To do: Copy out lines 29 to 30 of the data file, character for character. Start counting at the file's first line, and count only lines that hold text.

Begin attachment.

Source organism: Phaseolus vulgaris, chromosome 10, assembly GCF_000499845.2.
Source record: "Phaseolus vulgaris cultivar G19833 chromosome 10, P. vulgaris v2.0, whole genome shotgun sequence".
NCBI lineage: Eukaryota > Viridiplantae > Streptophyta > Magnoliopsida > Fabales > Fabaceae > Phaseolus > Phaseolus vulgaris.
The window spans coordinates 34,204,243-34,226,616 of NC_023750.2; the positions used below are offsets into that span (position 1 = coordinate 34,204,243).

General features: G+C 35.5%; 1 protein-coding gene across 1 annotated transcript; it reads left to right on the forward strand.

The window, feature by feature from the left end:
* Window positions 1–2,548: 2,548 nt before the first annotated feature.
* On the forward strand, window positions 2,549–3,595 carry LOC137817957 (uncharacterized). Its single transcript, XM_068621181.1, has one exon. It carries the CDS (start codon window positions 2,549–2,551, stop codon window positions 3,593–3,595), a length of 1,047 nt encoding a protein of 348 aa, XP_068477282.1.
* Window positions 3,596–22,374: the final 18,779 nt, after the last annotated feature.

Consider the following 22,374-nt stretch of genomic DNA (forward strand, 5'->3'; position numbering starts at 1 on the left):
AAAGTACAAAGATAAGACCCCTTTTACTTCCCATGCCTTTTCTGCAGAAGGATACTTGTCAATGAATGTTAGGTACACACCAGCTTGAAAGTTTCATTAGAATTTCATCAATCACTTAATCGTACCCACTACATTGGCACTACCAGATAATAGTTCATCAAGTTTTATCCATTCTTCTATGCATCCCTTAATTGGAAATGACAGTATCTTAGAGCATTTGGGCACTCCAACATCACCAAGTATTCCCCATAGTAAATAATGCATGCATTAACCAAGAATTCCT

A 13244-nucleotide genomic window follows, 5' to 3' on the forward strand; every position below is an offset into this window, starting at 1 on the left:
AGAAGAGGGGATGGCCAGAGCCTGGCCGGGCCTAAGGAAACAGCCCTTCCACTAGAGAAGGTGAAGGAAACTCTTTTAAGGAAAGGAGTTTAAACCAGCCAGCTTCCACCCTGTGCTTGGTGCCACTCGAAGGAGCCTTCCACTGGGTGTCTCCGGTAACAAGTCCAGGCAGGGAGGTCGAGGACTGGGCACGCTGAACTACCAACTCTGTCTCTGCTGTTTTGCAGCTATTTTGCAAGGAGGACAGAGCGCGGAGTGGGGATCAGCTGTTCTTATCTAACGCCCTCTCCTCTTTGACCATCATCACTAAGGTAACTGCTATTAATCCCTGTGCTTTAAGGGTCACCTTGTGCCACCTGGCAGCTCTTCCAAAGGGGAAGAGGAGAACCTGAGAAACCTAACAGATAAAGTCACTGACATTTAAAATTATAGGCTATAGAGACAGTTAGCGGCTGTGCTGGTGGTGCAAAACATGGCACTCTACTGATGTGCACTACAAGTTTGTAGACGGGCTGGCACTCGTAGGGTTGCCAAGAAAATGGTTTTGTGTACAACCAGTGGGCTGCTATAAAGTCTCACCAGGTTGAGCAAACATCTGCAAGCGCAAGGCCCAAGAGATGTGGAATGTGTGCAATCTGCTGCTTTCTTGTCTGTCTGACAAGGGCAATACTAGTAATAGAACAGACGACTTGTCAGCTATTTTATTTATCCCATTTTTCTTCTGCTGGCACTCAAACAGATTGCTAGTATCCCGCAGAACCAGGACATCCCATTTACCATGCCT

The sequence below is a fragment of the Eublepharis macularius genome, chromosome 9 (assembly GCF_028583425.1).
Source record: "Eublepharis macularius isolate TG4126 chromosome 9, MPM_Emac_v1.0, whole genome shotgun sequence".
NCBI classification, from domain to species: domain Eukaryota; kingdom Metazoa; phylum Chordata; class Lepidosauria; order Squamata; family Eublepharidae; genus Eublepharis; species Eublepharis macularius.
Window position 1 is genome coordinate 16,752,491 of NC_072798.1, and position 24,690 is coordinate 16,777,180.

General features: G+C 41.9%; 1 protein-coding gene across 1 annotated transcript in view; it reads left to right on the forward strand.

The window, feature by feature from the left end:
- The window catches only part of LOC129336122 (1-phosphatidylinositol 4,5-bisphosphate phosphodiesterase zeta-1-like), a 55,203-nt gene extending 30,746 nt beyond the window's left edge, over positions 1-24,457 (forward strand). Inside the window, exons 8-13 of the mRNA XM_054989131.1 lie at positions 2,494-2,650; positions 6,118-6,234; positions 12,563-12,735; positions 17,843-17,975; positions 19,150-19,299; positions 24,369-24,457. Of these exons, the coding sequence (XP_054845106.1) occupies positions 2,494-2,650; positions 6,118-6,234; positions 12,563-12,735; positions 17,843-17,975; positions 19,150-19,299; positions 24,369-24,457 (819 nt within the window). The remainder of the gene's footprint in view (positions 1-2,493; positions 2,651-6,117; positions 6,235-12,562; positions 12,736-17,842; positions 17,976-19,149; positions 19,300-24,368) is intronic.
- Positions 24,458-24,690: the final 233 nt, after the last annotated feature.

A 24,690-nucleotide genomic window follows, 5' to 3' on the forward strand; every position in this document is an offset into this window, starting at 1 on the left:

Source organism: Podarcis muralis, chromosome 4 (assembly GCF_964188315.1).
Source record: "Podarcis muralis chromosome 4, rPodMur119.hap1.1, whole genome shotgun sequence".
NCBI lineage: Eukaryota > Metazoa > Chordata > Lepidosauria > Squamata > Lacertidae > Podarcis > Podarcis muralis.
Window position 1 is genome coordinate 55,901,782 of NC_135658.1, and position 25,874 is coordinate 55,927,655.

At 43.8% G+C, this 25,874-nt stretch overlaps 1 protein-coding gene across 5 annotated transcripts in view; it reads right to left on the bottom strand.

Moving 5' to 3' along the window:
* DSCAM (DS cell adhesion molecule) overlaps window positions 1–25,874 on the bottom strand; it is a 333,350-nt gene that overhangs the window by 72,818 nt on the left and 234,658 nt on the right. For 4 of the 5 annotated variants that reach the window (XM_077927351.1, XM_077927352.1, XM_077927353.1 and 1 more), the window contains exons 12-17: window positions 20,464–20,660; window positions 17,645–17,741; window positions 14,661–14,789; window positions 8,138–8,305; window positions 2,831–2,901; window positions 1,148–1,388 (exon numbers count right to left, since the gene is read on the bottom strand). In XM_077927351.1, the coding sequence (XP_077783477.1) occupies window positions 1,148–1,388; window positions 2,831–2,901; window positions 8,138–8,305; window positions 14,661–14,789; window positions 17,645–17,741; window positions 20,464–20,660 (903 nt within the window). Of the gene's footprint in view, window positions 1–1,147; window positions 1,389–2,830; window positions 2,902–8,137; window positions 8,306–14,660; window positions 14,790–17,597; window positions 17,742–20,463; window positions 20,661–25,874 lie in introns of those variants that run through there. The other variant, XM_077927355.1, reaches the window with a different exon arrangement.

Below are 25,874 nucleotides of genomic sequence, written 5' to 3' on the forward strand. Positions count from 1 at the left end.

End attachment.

* DSCAM (DS cell adhesion molecule) overlaps window positions 1–25,874 on the bottom strand; it is a 333,350-nt gene that overhangs the window by 72,818 nt on the left and 234,658 nt on the right. For 4 of the 5 annotated variants that reach the window (XM_077927351.1, XM_077927352.1, XM_077927353.1 and 1 more), the window contains exons 12-17: window positions 20,464–20,660; window positions 17,645–17,741; window positions 14,661–14,789; window positions 8,138–8,305; window positions 2,831–2,901; window positions 1,148–1,388 (exon numbers count right to left, since the gene is read on the bottom strand). In XM_077927351.1, the coding sequence (XP_077783477.1) occupies window positions 1,148–1,388; window positions 2,831–2,901; window positions 8,138–8,305; window positions 14,661–14,789; window positions 17,645–17,741; window positions 20,464–20,660 (903 nt within the window). Of the gene's footprint in view, window positions 1–1,147; window positions 1,389–2,830; window positions 2,902–8,137; window positions 8,306–14,660; window positions 14,790–17,597; window positions 17,742–20,463; window positions 20,661–25,874 lie in introns of those variants that run through there. The other variant, XM_077927355.1, reaches the window with a different exon arrangement.

Below are 25,874 nucleotides of genomic sequence, written 5' to 3' on the forward strand. Positions count from 1 at the left end.